The plaintiffs then showed by several witnesses that the iron was shipped to the defendants from the plaintiffs' manufactory in Baltimore, in pursuance of written orders from the defendants to them, the orders being signed in the firm name of C. & G. Cooper & Co., and that the iron shipped was marked C. & J. Cooper & Co., and shipped on board the Baltimore and Ohio Railroad by the plaintiffs so marked, at Baltimore, a few days prior to the dates mentioned in the deposition of White, and that the bills of lading for these shipments were mailed by one of the plaintiffs to C. & J. Cooper & Co., Mount Vernon, Ohio, and never came back to the plaintiffs to their knowledge, and that they would have known it if they had come back.

No evidence was given of any partnership of the plaintiffs, nor evidence of any express agreement on the part of the defendants, to pay any interest on the bills or account; nor express evidence that the account sued upon had been adjusted by the defendants.

It was shown, however, that the plaintiffs at Baltimore, shortly after they shipped the iron in question, had drawn a draft on the defendants, at Mount Vernon, which had been returned for non-acceptance.

The court charged the jury—

1. That it was not necessary for the plaintiffs to prove the partnership or joint liability of the defendants, because such proof was rendered unnecessary by the statute of Illinois.

2. That it was unnecessary for the plaintiffs to prove that they were partners or joint payees, because such proof was rendered unnecessary by the same statute.

3. That the jury, if they found for the plaintiffs, should allow interest in their estimates of damages on the account from the date of the receipt by the defendants of the last item of the iron, at the rate of six per cent. per annum.

Verdict and judgment having been given accordingly, the defendants brought the case here.


Mr. S. W. Packard, for the plaintiffs in error:


1. The evidence of White as to dates of receiving and delivery, and as to weight, were plainly inadmissible, and its reception is of itself ground of reversal. [2]

The statute of the State of Illinois does not take this case out of the common-law rule, that in an action ex contractu against several, the plaintiff at common law must prove a joint contract or liability. The act is expressly limited to actions 'against two or more defendants as partners or joint obligors or payors.' And the Supreme Court of Illinois, in construing the act, say:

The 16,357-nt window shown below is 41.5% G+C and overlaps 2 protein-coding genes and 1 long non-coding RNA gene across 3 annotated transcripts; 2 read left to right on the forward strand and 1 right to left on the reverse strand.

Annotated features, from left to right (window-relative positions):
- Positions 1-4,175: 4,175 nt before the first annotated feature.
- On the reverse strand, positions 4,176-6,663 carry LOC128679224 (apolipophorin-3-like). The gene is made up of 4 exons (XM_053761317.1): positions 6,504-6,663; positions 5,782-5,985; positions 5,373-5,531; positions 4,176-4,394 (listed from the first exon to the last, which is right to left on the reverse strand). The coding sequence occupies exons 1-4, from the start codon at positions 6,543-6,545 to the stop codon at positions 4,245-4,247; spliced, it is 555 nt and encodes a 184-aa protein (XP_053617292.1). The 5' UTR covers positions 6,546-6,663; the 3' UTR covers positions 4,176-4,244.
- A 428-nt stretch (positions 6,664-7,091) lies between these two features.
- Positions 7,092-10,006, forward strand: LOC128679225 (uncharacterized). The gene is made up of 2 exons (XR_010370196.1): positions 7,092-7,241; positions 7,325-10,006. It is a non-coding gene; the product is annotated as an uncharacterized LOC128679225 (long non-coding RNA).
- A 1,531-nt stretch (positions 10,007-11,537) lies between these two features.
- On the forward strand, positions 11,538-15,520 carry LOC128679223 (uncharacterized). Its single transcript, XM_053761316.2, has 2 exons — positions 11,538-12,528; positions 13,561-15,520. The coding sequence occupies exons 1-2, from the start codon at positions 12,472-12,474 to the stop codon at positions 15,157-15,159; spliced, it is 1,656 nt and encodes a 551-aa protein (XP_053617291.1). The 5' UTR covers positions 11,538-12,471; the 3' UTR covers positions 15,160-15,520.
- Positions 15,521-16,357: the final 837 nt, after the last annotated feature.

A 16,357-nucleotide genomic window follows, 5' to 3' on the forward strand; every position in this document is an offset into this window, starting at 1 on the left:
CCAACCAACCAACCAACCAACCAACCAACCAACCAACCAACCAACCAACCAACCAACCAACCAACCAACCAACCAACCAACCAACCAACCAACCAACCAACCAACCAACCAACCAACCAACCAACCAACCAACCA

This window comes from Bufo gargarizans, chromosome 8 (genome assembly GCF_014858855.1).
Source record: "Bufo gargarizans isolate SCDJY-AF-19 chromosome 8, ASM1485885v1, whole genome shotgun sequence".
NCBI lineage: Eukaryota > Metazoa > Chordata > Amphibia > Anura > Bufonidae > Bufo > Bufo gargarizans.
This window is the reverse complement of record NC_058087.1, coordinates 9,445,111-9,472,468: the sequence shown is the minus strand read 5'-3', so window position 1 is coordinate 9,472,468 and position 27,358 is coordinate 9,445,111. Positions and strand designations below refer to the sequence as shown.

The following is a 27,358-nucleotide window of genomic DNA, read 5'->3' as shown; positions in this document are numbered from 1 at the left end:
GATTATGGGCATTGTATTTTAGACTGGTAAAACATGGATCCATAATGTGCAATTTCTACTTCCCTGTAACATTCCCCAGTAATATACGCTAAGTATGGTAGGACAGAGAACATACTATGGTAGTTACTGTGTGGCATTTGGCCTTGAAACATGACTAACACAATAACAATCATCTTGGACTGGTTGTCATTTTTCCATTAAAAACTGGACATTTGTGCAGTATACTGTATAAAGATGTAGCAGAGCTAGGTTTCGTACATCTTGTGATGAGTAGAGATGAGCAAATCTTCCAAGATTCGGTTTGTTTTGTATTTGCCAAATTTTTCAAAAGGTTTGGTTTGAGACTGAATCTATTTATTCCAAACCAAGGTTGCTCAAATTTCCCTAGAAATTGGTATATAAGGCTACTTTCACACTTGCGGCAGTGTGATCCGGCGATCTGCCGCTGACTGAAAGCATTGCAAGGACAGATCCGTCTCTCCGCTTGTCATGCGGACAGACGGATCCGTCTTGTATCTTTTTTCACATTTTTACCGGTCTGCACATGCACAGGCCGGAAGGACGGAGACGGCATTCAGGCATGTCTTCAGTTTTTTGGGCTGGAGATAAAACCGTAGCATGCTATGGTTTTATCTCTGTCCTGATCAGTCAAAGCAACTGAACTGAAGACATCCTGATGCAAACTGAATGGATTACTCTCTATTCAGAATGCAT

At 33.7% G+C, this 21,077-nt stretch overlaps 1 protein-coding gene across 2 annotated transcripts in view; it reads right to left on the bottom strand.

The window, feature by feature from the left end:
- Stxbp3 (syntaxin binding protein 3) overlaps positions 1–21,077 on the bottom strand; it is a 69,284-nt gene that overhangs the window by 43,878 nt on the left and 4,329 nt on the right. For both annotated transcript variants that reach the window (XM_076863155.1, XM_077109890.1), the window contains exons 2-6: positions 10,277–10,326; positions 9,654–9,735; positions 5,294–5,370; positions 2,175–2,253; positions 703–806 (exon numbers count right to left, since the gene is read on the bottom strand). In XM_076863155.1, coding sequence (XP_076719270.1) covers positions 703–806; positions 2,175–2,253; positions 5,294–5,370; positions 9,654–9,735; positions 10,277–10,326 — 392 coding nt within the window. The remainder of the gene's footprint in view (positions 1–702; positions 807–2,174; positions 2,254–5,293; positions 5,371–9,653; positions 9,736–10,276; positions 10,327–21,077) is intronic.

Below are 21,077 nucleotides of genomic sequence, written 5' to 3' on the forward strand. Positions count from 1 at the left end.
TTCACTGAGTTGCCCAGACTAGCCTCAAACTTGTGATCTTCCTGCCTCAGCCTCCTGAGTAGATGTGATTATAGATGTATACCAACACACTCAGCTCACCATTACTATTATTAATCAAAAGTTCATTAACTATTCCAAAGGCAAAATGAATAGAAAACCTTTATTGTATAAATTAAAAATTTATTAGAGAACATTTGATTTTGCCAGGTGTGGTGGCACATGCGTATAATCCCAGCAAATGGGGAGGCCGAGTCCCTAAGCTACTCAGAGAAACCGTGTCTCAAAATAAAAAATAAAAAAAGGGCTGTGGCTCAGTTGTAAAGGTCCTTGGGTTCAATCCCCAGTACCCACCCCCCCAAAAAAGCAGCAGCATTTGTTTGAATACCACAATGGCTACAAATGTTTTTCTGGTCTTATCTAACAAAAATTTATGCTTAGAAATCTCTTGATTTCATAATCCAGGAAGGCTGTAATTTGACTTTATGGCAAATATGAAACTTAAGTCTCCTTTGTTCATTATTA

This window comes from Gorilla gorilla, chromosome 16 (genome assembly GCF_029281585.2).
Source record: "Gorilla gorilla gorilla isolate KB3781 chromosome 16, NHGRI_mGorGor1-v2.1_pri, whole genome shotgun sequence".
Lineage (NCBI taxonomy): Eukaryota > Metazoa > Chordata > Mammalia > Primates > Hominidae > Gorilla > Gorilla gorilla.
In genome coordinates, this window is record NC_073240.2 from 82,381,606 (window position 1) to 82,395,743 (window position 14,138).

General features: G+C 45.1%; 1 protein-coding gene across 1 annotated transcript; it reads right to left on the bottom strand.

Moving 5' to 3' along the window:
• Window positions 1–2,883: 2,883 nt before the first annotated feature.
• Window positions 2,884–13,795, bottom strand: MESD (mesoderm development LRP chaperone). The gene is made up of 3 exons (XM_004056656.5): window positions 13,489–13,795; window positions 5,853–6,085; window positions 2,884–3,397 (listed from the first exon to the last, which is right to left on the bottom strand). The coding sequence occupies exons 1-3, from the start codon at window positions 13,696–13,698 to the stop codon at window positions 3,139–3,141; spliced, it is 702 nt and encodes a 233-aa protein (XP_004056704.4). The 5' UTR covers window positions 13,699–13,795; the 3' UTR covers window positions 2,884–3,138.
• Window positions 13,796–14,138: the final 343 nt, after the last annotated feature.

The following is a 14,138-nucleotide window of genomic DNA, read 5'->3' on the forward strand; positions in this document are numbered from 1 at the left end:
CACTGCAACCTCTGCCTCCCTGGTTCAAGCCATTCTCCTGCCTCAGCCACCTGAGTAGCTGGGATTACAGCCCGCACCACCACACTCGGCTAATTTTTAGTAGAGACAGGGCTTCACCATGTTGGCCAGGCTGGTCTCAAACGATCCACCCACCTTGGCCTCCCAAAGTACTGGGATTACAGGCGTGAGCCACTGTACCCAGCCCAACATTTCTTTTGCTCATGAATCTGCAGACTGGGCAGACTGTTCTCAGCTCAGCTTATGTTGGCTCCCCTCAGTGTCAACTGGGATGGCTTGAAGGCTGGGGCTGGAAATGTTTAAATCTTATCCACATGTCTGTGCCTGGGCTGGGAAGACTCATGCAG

'When they are sued as partners they should be described as such in the declaration.' [3]

The mere fact that the plaintiffs have in the commencement of their declaration added to the names of the defendants the words 'copartners doing business as C. & G. Cooper & Co.,' does not amount to an averment that they contracted or promised as partners. It is descriptio personarum, mere surplusage, and has been so held by the Supreme Court of Illinois in a similar case arising under this same statute. [4]

2. Interest was not allowable. In Illinois the whole subject of interest is regulated by statute, and this statute has received a construction by the courts of Illinois in Sammis v. Clark et al., [5] a case which was for goods sold. The Supreme Court of Illinois, after citing the statute, say:

'It is a rule in the construction of statutes that the expression of one thing is the exclusion of another, and it may well be insisted, when the legislature has enumerated a variety of cases, in which creditors shall be allowed to receive interest, that it was not their intention to permit them to demand it in the cases not enumerated.

'The claim of the plaintiff is on an open account, and it is manifest they are not entitled to interest under the statute unless it be under that clause which allows interest on money withheld by an unreasonable and vexatious delay of payment.

'It follows from these positions that the simple forbearance of the plaintiffs to proceed in the collection of their debt, from 1845 to 1848, does not show anything vexatious on the part of the defendant, or such a case as will of itself entitle the plaintiffs to interest.'

Neither, in this case, can any 'liquidating accounts between the parties and ascertaining the balance' be set up.

Mr. O. K. A. Hutchinson, contra.

Mr. Justice HUNT delivered the opinion of the court.

NotesEdit

^1  1 Gross's Statutes, 270.

^2  Price v. The Earl of Torrington, 1 Smith's Leading Cases (7th American edition), pp. 535-575; Walter v. Ballman, 8 Watts, 544; Kent v. Garvin, 1 Gray, 148.

^3  Petrie et al. v. Newell, 13 Illinois, 649.

^4  Johnson impleaded, &c., v. Buell et al., 26 Illinois, 68; Neteler impleaded with Hurd v. Curlies et al., 18 Id. 188; Woodworth v. Fuller, 24 Id. 109, construing a similar statute relating to plaintiffs; Brent v. Shooks, 36 Id. 125.

^5  13 Illinois, p. 544.

This work is in the public domain in the United States because it is a work of the United States federal government (see 17 U.S.C. 105).